These processes will be described in greater detail below.

Single Image Saliency

The system 200 includes a data store 202 that includes one or more images. An image engine 204 calculates single saliency values using saliency cue functions and combines them into a final saliency map by scoring individual pixels of an image with a Support Vector Machine (SVM) or other classifier. A saliency map is a matrix or image that provides an estimate of how salient pixels in the image are. One SVM that can be used is the Pegasos SVM, described in S. Shalev-Shwartz, Y. Singer, and N. Srebro. “Pegasos: Primal estimated sub-gradient solver for SVM.” ACM international conference on machine learning, 2007. A salient region, e.g., rectangle, is the one region that best encompasses the strong responses in the final saliency map while excluding the weak responses, and which is detected using an efficient subwindow search (ESS).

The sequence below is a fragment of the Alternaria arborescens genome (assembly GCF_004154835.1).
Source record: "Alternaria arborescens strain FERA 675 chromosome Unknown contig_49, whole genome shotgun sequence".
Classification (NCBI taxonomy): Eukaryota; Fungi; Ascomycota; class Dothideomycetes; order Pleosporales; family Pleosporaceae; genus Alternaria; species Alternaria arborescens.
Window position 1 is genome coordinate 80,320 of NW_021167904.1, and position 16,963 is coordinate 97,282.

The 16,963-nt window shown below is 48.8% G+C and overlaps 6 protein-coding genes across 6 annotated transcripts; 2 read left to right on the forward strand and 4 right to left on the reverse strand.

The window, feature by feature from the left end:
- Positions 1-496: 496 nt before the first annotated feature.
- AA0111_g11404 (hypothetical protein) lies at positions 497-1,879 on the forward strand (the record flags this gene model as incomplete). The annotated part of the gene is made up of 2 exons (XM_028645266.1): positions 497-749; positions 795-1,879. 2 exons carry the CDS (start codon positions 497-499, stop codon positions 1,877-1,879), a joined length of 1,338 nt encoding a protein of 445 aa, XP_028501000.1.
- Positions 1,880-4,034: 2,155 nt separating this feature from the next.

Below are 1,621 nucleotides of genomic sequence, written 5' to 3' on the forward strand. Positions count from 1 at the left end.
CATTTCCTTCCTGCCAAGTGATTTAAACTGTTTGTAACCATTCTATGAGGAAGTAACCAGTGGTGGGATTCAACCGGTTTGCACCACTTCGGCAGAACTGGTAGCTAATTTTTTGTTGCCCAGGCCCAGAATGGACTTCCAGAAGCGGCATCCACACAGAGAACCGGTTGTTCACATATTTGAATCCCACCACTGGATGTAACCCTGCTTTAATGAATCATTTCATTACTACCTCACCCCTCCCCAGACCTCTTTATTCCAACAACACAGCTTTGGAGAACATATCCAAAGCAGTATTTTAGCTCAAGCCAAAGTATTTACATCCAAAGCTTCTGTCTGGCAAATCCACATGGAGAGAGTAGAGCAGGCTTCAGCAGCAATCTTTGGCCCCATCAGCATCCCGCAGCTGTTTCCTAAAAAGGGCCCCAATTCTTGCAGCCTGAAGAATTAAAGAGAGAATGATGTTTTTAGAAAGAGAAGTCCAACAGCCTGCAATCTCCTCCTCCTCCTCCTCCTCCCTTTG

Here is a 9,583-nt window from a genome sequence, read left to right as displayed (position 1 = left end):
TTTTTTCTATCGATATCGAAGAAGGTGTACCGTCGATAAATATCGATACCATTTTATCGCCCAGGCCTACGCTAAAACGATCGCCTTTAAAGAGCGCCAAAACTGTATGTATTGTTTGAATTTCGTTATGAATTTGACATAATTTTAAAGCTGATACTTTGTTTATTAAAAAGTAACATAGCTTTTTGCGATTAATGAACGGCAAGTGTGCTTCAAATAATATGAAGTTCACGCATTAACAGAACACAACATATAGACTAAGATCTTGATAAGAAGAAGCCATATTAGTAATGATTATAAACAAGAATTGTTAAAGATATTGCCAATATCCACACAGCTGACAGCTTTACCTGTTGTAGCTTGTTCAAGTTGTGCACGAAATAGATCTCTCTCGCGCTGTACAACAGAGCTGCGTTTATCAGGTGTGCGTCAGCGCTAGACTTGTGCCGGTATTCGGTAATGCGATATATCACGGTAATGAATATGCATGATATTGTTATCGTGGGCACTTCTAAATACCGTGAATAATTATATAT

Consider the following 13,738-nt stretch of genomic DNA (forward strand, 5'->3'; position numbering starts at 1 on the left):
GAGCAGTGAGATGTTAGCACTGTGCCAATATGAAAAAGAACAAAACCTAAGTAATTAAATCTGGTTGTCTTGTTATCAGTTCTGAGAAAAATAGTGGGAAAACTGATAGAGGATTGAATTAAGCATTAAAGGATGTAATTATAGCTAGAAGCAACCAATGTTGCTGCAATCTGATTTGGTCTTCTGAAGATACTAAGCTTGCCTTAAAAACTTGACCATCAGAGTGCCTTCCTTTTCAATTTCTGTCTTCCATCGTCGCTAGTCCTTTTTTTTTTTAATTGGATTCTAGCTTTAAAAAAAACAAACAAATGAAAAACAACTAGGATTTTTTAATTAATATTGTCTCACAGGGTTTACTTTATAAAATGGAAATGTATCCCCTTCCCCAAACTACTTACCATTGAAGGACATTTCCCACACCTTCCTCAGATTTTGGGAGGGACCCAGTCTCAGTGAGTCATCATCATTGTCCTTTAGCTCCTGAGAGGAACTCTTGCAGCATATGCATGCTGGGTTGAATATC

In some implementations, one saliency cue function is a multi-scale cue function and is based on a multi-scale contrast of a pixel. Contrast information, such as strong gradient regions and edges, is commonly known for stimulating the human visual attention system and therefore has been widely used as a feature for saliency detection. The image engine 204 captures the contrast information by averaging gradient information across multiple level of a Gaussian pyramid. The single saliency value is calculated based on the multi-scale contrast cue according to the following formula:

f 1 ( x ) = s = 1 N x W ( x ) I s ( x ) - I s ( x ) 2 ( 1 )
where s is the scale in the N-level Gaussian pyramid and W(x) is a square window centered at pixel x.